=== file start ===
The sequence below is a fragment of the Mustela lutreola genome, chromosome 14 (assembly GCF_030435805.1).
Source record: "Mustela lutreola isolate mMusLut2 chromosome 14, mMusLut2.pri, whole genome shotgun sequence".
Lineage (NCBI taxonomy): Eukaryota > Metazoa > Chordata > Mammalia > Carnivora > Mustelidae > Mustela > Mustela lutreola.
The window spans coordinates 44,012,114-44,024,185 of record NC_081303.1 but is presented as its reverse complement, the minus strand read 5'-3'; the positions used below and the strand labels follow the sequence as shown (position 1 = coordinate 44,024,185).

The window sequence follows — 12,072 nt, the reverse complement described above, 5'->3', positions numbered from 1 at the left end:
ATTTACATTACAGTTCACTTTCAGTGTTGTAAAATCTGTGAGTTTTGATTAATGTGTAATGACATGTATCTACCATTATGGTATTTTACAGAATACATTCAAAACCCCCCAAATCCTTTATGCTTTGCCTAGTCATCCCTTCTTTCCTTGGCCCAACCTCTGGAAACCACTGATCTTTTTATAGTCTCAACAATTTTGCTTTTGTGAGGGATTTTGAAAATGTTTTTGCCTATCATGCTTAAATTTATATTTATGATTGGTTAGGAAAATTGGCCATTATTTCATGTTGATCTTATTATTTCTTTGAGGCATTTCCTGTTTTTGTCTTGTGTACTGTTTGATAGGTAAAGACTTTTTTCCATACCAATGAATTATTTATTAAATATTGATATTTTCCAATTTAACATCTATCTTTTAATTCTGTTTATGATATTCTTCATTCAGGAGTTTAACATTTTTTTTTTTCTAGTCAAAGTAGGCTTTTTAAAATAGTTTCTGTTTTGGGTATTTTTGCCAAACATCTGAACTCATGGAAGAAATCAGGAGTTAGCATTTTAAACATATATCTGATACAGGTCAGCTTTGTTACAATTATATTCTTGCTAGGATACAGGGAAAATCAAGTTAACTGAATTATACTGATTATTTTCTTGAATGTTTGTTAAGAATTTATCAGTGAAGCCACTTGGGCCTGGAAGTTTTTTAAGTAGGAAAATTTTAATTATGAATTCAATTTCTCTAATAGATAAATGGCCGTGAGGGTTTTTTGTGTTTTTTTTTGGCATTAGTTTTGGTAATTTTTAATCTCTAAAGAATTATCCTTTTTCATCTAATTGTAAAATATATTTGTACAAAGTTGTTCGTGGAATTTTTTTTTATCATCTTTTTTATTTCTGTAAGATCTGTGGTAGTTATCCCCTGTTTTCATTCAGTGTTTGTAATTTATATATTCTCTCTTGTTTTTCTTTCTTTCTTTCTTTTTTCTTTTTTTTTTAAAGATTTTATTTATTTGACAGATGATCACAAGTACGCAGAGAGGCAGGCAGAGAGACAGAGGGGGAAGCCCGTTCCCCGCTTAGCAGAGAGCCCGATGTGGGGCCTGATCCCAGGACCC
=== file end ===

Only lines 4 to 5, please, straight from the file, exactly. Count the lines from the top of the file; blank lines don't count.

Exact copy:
The window spans coordinates 44,012,114-44,024,185 of record NC_081303.1 but is presented as its reverse complement, the minus strand read 5'-3'; the positions used below and the strand labels follow the sequence as shown (position 1 = coordinate 44,024,185).

The window sequence follows — 12,072 nt, the reverse complement described above, 5'->3', positions numbered from 1 at the left end: